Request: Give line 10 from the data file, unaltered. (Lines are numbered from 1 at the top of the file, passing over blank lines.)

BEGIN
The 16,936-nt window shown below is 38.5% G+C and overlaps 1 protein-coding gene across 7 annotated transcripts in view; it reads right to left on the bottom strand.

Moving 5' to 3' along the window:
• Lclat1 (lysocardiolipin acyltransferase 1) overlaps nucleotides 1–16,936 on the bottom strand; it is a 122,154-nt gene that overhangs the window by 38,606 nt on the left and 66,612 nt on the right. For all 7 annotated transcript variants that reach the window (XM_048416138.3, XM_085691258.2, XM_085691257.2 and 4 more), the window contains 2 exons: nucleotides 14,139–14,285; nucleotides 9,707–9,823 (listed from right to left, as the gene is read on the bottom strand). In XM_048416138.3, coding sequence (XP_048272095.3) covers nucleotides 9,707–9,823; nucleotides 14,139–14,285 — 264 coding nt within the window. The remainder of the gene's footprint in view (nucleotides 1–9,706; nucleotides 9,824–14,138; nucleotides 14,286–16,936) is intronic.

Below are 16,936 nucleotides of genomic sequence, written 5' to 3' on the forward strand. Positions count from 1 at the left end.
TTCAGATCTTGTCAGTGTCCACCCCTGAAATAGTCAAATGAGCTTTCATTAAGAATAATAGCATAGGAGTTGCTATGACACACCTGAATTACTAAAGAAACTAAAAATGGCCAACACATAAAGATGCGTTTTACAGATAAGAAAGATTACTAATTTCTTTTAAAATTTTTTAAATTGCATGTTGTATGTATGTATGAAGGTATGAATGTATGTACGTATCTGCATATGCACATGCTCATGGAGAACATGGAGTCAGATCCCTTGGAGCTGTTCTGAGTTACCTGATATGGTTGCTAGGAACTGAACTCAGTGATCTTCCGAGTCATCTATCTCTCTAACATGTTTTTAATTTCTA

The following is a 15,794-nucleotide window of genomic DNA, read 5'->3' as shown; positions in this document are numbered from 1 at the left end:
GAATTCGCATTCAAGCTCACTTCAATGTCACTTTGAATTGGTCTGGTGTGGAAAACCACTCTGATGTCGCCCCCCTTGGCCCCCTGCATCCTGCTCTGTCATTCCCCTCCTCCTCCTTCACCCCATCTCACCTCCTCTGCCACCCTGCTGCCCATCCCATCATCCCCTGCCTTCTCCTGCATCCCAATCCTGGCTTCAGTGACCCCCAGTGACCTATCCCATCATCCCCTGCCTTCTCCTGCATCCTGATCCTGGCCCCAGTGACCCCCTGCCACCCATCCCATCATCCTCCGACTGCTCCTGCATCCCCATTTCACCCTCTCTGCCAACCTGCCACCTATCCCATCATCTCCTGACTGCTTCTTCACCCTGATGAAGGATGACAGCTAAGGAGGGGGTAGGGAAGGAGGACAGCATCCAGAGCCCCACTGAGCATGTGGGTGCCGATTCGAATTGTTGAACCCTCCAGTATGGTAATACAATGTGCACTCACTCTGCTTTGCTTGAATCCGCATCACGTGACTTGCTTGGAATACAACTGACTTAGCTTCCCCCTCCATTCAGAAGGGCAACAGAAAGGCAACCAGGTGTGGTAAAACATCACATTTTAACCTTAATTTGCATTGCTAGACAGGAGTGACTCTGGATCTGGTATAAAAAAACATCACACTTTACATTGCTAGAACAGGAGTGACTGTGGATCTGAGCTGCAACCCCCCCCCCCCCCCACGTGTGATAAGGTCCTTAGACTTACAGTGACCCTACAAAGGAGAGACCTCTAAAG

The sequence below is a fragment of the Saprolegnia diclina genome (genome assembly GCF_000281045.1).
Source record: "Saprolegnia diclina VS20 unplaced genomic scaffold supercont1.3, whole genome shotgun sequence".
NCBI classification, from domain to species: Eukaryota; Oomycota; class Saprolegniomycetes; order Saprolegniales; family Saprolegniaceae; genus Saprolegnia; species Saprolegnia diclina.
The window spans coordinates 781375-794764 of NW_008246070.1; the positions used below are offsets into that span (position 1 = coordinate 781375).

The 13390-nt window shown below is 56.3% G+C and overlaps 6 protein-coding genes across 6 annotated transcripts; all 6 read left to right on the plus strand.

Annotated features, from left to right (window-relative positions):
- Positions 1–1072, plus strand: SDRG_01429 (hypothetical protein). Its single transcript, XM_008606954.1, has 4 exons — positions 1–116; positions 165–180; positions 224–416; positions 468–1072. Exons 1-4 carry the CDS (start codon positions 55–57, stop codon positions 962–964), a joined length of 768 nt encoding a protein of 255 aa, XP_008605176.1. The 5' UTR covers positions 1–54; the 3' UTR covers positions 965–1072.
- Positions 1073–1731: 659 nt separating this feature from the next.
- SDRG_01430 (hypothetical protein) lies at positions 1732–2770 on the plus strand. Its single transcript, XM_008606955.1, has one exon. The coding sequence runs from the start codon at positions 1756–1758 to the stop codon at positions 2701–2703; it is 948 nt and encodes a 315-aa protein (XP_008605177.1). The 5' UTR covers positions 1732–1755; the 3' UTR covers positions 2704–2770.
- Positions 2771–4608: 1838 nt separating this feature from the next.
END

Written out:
NCBI classification, from domain to species: Eukaryota; Oomycota; class Saprolegniomycetes; order Saprolegniales; family Saprolegniaceae; genus Saprolegnia; species Saprolegnia diclina.